CPAWS welcomes Canada’s firm stance on future thermal coal mining projects and project expansions

June 11, 2021
By: admin

CPAWS welcomes Canada’s firm stance on future thermal coal mining projects and project expansions

June 11, 2021

EDMONTON, AB –  The Canadian Parks and Wilderness Society (CPAWS) is encouraged by today’s Policy Statement by Minister Wilkinson stating that new thermal coal mine projects and expansions do not align with Canada’s domestic and international climate change commitments. The statement is a clear indication that Canada is committed to being an international leader on climate action and biodiversity. 

“It’s another signal that Canada recognizes adverse environmental impacts of proposed projects should be at the forefront of our decision-making processes about the economy and the environment,” says Sandra Schwartz, CPAWS National Executive Director. “Climate change and biodiversity loss are two of the biggest global crises and they are deeply connected, with climate change causing species to go extinct, and the loss of biodiversity making ecosystems more vulnerable to climate change.”  

CPAWS shares the perspective of Minister Wilkinson that new thermal coal mines and expansions represent unacceptable threats to climate, species at risk and human health, and have no place on Canada’s landscape.  

The CPAWS Northern Alberta Chapter has been engaged in the environmental assessment process for the Phase I Vista Test Underground Mine and Vista Mine Phase II Expansion Projects (Coalspur Vista mine projects) near Hinton, Alberta.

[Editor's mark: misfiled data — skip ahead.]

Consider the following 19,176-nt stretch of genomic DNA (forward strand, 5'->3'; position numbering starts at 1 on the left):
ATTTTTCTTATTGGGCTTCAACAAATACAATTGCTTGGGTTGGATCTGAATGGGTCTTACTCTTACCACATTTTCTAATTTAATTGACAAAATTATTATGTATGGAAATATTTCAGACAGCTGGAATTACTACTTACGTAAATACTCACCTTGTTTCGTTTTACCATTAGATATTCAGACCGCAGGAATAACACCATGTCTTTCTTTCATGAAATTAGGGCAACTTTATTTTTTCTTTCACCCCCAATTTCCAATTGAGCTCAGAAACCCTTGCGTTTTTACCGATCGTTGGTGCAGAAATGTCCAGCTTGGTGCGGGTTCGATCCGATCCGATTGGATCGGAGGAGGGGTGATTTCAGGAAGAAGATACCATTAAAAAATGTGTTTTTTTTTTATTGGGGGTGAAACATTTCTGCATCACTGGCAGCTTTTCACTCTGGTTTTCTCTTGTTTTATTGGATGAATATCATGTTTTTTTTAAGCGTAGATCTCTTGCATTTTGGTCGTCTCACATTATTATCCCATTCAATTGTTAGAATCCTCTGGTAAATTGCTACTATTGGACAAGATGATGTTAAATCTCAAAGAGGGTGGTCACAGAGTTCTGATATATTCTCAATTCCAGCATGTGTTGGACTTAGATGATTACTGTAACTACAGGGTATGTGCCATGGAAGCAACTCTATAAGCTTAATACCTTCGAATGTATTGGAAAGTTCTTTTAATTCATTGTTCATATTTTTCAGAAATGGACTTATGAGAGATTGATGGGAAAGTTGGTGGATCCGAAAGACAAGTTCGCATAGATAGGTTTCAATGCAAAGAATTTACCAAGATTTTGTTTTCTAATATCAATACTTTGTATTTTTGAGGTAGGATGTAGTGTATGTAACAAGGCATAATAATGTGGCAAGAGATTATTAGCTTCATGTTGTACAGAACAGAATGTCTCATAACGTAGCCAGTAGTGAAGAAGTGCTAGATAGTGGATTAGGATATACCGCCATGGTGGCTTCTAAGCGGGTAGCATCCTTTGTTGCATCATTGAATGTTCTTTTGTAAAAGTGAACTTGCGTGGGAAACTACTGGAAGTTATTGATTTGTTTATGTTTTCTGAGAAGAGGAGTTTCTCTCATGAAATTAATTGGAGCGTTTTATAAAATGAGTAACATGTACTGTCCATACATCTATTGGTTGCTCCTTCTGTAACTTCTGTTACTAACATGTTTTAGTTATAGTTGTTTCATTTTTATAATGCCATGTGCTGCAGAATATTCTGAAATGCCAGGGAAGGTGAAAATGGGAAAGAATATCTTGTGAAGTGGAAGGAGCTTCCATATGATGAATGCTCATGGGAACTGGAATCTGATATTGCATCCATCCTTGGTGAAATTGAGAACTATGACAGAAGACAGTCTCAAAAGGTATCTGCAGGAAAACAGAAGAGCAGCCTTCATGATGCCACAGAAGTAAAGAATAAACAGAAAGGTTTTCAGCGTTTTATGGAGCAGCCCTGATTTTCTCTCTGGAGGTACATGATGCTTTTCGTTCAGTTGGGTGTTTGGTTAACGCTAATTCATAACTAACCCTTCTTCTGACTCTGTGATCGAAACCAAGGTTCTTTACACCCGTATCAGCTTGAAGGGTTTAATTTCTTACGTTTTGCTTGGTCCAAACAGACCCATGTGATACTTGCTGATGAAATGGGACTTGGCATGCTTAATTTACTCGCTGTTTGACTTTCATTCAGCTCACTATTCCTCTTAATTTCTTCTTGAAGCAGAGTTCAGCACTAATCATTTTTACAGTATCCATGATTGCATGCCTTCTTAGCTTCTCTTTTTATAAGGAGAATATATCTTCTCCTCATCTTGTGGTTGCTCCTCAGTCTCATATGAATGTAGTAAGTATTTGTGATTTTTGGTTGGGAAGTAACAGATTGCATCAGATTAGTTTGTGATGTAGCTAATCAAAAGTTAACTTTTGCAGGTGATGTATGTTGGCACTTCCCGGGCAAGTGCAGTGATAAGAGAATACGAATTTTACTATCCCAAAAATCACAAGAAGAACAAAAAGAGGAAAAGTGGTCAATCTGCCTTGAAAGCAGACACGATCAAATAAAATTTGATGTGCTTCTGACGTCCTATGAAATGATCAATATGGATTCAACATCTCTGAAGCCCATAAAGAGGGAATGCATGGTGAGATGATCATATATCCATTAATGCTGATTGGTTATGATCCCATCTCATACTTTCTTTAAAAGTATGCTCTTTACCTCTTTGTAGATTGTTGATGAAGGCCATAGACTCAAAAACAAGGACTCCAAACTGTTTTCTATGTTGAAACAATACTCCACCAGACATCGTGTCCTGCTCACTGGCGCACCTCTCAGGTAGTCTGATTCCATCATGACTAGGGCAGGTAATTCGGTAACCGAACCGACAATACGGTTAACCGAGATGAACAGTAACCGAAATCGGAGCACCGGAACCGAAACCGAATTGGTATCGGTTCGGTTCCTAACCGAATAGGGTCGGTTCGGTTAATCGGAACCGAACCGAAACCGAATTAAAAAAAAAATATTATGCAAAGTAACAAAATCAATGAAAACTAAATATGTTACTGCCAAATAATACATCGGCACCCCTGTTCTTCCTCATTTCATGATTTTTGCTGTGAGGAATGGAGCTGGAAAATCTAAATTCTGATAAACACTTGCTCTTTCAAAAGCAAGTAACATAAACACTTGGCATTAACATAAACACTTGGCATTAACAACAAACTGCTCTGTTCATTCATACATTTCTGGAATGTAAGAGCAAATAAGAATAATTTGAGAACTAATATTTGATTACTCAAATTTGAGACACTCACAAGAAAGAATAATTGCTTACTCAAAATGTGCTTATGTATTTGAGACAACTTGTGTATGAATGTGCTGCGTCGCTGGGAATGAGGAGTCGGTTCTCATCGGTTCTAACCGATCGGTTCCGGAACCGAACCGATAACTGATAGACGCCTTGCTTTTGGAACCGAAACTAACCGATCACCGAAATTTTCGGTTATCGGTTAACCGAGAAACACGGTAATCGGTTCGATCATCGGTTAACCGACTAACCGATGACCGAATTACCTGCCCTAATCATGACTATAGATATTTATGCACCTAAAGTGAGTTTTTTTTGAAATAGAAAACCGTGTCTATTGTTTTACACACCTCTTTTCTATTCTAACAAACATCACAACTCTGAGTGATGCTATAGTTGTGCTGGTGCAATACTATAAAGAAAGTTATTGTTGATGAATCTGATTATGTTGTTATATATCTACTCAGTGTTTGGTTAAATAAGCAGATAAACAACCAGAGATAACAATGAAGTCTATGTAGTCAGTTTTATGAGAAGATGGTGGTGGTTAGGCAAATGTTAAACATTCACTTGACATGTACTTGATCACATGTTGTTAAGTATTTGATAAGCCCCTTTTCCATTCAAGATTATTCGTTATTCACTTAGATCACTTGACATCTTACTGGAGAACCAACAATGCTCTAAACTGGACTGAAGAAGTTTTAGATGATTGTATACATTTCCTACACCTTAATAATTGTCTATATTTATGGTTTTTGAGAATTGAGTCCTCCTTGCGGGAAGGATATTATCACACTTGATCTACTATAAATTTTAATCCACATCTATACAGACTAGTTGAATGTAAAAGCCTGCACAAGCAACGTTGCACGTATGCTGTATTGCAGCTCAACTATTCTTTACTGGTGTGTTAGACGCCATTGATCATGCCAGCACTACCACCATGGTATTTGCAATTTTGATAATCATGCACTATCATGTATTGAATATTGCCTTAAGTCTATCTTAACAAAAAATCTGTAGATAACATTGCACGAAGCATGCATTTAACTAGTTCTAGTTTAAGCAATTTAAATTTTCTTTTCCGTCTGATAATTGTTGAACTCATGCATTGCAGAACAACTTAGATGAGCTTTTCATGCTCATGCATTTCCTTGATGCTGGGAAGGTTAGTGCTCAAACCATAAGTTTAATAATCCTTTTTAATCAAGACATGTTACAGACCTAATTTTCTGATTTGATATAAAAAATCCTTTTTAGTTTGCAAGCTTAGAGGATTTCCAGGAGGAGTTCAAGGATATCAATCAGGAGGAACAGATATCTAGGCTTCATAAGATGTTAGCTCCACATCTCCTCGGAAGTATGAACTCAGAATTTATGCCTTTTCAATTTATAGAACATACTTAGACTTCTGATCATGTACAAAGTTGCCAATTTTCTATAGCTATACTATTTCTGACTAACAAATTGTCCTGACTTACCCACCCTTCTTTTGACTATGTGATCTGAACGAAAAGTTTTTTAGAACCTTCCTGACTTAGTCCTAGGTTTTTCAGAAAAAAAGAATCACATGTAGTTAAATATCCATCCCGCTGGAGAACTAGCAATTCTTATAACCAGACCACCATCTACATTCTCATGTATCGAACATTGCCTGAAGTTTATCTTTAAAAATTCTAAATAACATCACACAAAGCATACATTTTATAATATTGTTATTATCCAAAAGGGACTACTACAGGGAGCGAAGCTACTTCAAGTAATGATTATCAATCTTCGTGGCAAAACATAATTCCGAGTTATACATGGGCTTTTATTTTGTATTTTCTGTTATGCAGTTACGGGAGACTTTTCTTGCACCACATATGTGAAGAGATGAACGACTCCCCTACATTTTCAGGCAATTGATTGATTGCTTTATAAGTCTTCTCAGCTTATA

CPAWS appreciates that Minister Wilkinson, in his letter to Coalspur Mines (Operations) Ltd.makes clear that Coalspur’s plans do not provide suitable certainty for the survival and recovery of species at risk that could be impacted by their project.   

“The Coalspur project proposal is right in the middle of habitat for the endangered Athabasca Rainbow trout,” says Tara Russell, Program Director for CPAWS Northern Alberta. “Destruction of habitat for any species on the brink of extinction is unacceptable.  A consideration of impacts to recovery of species at risk should be included in all major projects under federal review.” 

For more information:

Tara Russell
Program Director, CPAWS Northern Alberta
[email protected]

Tracy Walden
National Director, Communications and Development, CPAWS National
[email protected] 


The Canadian Parks and Wilderness Society

The Canadian Parks and Wilderness Society (CPAWS) is Canada’s only nationwide charity dedicated solely to the protection of our public land and water and ensuring our parks are managed to protect the biodiversity within them. Over the last 50+ years, CPAWS has played a lead role in protecting over half a million square kilometres – an area bigger than the entire Yukon Territory. Our vision is to protect at least half of our public land and water so that future generations can experience Canada’s irreplaceable wilderness.

CPAWS has chapters in almost every province and territory across Canada, and two chapters here in Alberta – a Southern Alberta chapter located in Calgary and a Northern Alberta chapter located in Edmonton. As a collaborative organization, CPAWS works closely with government of all levels, industry representatives, and communities to manage our impact on a shared landscape. We also advocate for the creation of parks and protected areas for the benefit of both current and future generations of Canadians.


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